Yesterday, in Emotions: Their Role in the Decision-Making Process, I looked at some of the comments D’Amasio made in a recent interview. Today I’d like to look at some of the ramifications arising from the interview.
Firstly, the comments validate the findings in The Cambridge Handbook of Expertise and Expert Performance.
The Handbook studies suggest that mastery is optimised when we engage in:
- Deliberative Practice
- Time spent at Deliberative Practice
- Assistance from a mentor.
In turn deliberative practice can be broken down to:
- Identifying a long-term outcome
- Breaking down the skills that lead to that outcome into its component parts.
- Engaging in practice sessions that:
- Have their own predefined goals
- Have benchmarks to measure progress and
- Have immediate feedback.
All of the findings are in line with D’Amasio’s findings about the role of somatics.
Secondly, the work of D’Amasio contradicts the idea we trade best as emotionless robots. Indeed in one work (I can’t remember which one), he states not only is emotionless decision-making not possible, it would not be desirable even if it were possible. Somatics have an essential role to play in the decision-making process.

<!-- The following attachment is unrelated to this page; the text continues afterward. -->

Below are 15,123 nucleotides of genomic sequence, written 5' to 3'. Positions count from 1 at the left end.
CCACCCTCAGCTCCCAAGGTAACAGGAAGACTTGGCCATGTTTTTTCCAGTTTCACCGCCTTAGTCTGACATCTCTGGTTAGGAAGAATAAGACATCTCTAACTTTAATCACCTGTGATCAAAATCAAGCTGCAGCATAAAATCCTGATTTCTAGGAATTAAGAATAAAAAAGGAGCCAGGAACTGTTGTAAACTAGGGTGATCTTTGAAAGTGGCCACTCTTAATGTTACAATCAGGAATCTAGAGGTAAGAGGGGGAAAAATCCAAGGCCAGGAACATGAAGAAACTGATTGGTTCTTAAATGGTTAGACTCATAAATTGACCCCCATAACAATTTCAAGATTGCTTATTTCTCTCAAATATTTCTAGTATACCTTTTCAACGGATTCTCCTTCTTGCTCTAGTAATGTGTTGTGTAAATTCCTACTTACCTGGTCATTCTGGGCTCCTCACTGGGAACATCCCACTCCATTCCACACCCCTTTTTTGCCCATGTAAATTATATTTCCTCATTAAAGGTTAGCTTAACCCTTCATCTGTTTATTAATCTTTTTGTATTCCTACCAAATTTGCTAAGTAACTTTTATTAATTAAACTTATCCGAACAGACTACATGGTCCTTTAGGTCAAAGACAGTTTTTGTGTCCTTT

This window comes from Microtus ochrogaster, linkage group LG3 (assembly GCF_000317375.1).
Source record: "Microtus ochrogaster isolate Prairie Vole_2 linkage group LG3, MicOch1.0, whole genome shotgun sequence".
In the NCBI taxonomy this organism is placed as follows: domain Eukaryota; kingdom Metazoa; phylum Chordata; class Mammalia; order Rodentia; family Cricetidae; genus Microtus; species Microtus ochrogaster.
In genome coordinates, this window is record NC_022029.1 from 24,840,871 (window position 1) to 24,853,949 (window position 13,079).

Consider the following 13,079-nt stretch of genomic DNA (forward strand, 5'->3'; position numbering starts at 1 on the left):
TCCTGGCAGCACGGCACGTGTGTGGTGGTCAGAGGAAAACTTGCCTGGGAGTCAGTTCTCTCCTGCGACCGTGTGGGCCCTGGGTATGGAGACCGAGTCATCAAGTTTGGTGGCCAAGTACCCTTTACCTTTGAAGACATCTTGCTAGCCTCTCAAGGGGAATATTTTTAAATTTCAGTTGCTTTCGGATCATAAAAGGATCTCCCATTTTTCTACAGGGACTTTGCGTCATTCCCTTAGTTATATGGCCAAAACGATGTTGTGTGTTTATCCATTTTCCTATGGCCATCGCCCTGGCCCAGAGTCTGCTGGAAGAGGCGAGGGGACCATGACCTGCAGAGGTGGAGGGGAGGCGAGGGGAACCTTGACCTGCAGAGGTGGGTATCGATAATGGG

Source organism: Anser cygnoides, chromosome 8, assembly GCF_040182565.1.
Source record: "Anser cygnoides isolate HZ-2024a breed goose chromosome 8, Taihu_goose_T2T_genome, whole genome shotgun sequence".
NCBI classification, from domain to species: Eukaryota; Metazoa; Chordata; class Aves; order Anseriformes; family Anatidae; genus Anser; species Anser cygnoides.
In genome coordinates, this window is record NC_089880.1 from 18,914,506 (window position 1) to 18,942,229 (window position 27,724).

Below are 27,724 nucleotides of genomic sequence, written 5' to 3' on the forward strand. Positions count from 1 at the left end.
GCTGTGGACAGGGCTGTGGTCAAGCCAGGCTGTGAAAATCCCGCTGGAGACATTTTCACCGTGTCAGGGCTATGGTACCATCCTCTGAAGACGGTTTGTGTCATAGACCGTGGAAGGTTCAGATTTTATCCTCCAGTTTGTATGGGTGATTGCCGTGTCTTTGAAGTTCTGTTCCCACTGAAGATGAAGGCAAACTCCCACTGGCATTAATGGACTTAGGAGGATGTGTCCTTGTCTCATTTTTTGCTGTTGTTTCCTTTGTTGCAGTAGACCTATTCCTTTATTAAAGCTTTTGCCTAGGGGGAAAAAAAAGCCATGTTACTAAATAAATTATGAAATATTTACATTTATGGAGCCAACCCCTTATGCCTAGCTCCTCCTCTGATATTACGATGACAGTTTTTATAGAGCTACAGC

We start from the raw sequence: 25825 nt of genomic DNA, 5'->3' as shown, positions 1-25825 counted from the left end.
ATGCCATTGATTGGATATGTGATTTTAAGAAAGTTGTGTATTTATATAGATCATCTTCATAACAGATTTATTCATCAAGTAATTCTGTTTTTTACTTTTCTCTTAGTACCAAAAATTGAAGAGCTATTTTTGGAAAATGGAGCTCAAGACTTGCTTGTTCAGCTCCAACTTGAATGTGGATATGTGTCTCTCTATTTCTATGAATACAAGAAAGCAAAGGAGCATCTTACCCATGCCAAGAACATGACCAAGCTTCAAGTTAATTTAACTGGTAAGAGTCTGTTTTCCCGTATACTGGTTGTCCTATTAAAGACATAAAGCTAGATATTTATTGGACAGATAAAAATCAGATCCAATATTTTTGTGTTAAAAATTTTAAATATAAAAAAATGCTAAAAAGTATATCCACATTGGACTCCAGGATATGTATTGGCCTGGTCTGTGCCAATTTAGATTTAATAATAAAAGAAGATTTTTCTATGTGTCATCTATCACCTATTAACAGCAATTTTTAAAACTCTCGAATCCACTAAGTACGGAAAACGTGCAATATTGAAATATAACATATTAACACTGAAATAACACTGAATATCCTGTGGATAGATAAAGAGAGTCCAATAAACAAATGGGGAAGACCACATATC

Emotions warn us long before reason when danger lurks. Sometimes however, they may react to ‘danger’ not present in reality but rather in our imagination. To harness the power of emotions, the keys are when feeling strong emotion:
- to become aware of them.
- to question whether their source is valid i.e. is it a real and present danger or an imaginary one; and
- to act in accordance with (2).
In my view, the best way to manage our emotions productively is with thorough preparation which includes visualization. Since our mind cannot tell the difference between what is real and imagined, a mental rehearsal will blunt a possible traumatic event so that we can deal with it effectively should it occur.
Finally in the interview, D’Amasio suggests that because somatics take time to form, the speed of 21st century life blunts our conscience. And, when that happens, – when our reason is cast adrift from our emotions – we are left free to justify any act. Perhaps that explains why Madoff thought he could hide the US$50B theft.